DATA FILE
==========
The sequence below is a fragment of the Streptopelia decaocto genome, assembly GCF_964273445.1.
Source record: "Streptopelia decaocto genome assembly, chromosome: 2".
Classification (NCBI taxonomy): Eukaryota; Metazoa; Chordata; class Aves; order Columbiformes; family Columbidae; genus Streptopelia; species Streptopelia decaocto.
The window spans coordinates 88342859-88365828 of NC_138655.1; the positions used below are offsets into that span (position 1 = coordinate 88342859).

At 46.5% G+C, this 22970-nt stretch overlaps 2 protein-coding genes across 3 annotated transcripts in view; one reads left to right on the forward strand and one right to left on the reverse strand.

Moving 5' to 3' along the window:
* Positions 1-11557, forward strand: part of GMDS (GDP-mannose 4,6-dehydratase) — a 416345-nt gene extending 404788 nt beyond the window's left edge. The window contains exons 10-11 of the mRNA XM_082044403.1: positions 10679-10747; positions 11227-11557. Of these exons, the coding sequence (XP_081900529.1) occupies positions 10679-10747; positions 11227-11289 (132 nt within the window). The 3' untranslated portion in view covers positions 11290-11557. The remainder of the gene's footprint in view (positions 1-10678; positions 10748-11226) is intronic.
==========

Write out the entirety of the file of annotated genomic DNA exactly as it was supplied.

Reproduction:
The sequence below is a fragment of the Streptopelia decaocto genome, assembly GCF_964273445.1.
Source record: "Streptopelia decaocto genome assembly, chromosome: 2".
Classification (NCBI taxonomy): Eukaryota; Metazoa; Chordata; class Aves; order Columbiformes; family Columbidae; genus Streptopelia; species Streptopelia decaocto.
The window spans coordinates 88342859-88365828 of NC_138655.1; the positions used below are offsets into that span (position 1 = coordinate 88342859).

At 46.5% G+C, this 22970-nt stretch overlaps 2 protein-coding genes across 3 annotated transcripts in view; one reads left to right on the forward strand and one right to left on the reverse strand.

Moving 5' to 3' along the window:
* Positions 1-11557, forward strand: part of GMDS (GDP-mannose 4,6-dehydratase) — a 416345-nt gene extending 404788 nt beyond the window's left edge. The window contains exons 10-11 of the mRNA XM_082044403.1: positions 10679-10747; positions 11227-11557. Of these exons, the coding sequence (XP_081900529.1) occupies positions 10679-10747; positions 11227-11289 (132 nt within the window). The 3' untranslated portion in view covers positions 11290-11557. The remainder of the gene's footprint in view (positions 1-10678; positions 10748-11226) is intronic.